American Girl Just Outed One of Their Dolls?

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Speaker 1: We need an American girl who was poisoned by radium paint at her factory. Job painting, watch tiles.

Rachel Hampton, Rachel Hanson: Hi, I’m Rachel Hampton.

Maddison Malone, Madison Moon: And I’m Madison Moon Kircher. You’re listening to ICYMI.

Rachel Hampton, Rachel Hanson: In Case You Missed It.

Maddison Malone, Madison Moon: Slate’s podcast about Internet culture.

Rachel Hampton, Rachel Hanson: Have you been listening to Lizzo’s new song, Girls?

Maddison Malone, Madison Moon: Oh, with 6 hours, I don’t have to lie. Yes, because to have Tik Tok at this point is to listen to Lizzo’s new song. Girls.

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Rachel Hampton, Rachel Hanson: Have you counted the hours?

Maddison Malone, Madison Moon: Yep. There are three.

Rachel Hampton, Rachel Hanson: I believe I was going to believe you when you said six.

Maddison Malone, Madison Moon: Yeah, I think it’s three.

Rachel Hampton, Rachel Hanson: I just see hours and I’m like, okay, cool. That’s the right amount.

Maddison Malone, Madison Moon: Yes. I have been grooving to it, but it’s it’s been embroiled one hour in a little bit of drama.

Rachel Hampton, Rachel Hanson: Got a little imbroglio going on.

Maddison Malone, Madison Moon: All one hour.

Rachel Hampton, Rachel Hanson: It’s yeah, a really great song. But she found herself in some some hot water.

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Maddison Malone, Madison Moon: Some hot water.

Speaker 1: Spicy water.

Maddison Malone, Madison Moon: All right, Rachel, lay down for us. Break it down.

Rachel Hampton, Rachel Hanson: So after this song came out, a lot of people online were extremely quick to point out that the song uses an abusive slur, which we will not be saying on this show.

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Maddison Malone, Madison Moon: Can’t get us.

Rachel Hampton, Rachel Hanson: Know. Not today, say in. There were tweets, there were Tic Tacs, there were Instagram posts. And as we have said in the past, Lizzo is one of the most online celebrities of our era. Also importantly, extremely good at being online.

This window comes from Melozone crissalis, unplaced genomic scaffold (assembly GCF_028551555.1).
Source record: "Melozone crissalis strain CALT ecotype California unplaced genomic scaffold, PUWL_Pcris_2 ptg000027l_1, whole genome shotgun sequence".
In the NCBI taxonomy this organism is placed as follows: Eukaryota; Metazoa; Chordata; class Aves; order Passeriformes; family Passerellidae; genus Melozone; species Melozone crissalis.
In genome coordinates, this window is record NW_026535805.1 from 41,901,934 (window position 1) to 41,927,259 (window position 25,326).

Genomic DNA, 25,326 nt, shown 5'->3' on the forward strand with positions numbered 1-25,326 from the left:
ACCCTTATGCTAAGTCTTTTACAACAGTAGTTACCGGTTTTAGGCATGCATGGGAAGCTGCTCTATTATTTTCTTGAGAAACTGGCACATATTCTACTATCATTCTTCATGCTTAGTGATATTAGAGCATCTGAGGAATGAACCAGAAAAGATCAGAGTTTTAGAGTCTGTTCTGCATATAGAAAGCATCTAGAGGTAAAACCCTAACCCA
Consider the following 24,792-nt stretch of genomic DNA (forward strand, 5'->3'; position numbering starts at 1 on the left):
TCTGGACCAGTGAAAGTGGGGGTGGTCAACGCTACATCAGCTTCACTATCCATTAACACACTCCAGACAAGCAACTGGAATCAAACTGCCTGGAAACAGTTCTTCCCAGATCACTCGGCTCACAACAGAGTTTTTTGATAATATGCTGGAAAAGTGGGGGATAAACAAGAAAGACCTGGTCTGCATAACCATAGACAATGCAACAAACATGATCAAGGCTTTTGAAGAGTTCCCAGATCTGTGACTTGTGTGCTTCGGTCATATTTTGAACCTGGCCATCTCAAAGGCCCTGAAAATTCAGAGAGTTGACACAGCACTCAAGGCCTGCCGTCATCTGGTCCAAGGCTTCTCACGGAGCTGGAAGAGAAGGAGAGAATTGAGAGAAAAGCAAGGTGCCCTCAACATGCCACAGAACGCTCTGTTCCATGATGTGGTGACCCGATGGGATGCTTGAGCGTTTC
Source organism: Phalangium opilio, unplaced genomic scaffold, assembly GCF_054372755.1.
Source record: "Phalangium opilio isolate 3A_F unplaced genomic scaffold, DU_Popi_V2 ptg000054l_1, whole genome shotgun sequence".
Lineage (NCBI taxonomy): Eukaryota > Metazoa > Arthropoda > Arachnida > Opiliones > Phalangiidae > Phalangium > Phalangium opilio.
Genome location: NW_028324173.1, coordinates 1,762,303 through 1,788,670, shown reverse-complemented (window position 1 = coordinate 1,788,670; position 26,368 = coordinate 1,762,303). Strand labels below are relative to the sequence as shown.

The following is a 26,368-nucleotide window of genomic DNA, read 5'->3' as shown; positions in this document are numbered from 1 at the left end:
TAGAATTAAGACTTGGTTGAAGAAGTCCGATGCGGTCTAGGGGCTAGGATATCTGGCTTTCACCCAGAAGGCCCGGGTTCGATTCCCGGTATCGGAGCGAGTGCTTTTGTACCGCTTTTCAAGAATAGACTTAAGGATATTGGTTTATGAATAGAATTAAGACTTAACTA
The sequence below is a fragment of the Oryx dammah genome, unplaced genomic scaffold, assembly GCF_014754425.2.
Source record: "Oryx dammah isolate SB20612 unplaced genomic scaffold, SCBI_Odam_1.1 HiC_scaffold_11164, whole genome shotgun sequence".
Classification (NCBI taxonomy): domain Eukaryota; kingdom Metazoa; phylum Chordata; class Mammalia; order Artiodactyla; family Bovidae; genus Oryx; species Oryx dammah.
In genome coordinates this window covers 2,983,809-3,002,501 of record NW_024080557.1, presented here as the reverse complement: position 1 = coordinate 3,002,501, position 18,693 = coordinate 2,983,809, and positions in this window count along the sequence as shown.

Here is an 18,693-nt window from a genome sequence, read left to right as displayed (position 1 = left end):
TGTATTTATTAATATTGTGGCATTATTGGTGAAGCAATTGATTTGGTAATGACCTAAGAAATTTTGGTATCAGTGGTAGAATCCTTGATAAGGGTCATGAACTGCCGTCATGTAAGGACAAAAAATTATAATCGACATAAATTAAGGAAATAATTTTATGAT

Maddison Malone, Madison Moon: Which is to say she definitely saw these things. This is in the case of a celebrity whose social media is totally run by a team. Mm hmm. Occasionally a camera gets held up to their face, and it’s like, say these things for us. That’s not Lizzo.

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Rachel Hampton, Rachel Hanson: There’s no plausible deniability that she has not seen any of this. The online disability community mobilized very quickly to let Lizzo know that the words she used in the song were not okay, which of course meant that she immediately doubled down. Record scratch. Not this time for once ever. In our show, I think we maybe have had one other celebrity who’s notes app apology we said was good. So second time Lizzo took the criticism and listened and learned.

Rachel Hampton, Rachel Hanson: Earlier this week, Lizzo wrote, It’s been brought to my attention that there’s a harmful word in my new song, Girls. Let me make one thing clear. I never wanted to promote derogatory language as a fat black woman in America, I’ve had many hurtful words used against me. So I understand the power words can have, whether intentionally or in my case, unintentionally. I’m proud to say there’s a new version of Girls with the Lyric Change. This is the result of me listening to and taking action. As an influential artist, I’m dedicated to being part of the change I’ve been wanting to see in the world. Xo.

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Maddison Malone, Madison Moon: Xo Lizzo works for me.

Rachel Hampton, Rachel Hanson: I honestly, I’m going to give this a nine out of ten simply because the word sorry does not appear anywhere in this apology, which, you know, you should say sorry at some point. However, she gets points for literally everything else.

Maddison Malone, Madison Moon: What is the new era?

Rachel Hampton, Rachel Hanson: The new lyric reads, Do you see this shit? Hold me back?

Maddison Malone, Madison Moon: I guess I’m surprised. Or maybe I’m not surprised. I’m disheartened that this is considered so impressive and novel. Making a good apology when you truly made a mistake in earnest shouldn’t be abnormal.

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Rachel Hampton, Rachel Hanson: It shouldn’t be. I mean, it’s normal to feel defensive when you’re called out, but I think when you’re a celebrity and you have a huge platform, then you have a responsibility to grow beyond that defensiveness and figure out what course of action you want to take. I’m not going to say that every single piece of criticism that Lizzo gets is something she needs to take in and address. But she clearly is good at distilling and discerning what criticism she actually wants to address.

Maddison Malone, Madison Moon: I just I think we’re coming away with this with a new a new motto.

Rachel Hampton, Rachel Hanson: WW LP Oh, what the Lord do.

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Maddison Malone, Madison Moon: Now what would Lizzo.

Rachel Hampton, Rachel Hanson: Do that’s honestly even more important?

Maddison Malone, Madison Moon: That is all the time we have today for the notes app, I will say is not all the time we have on the show for the Notes app because I simply cannot tell a lie. And it would be a lie to say We’ll never talk about the notes app again, but for today we are done. We are going back in time to a simpler time.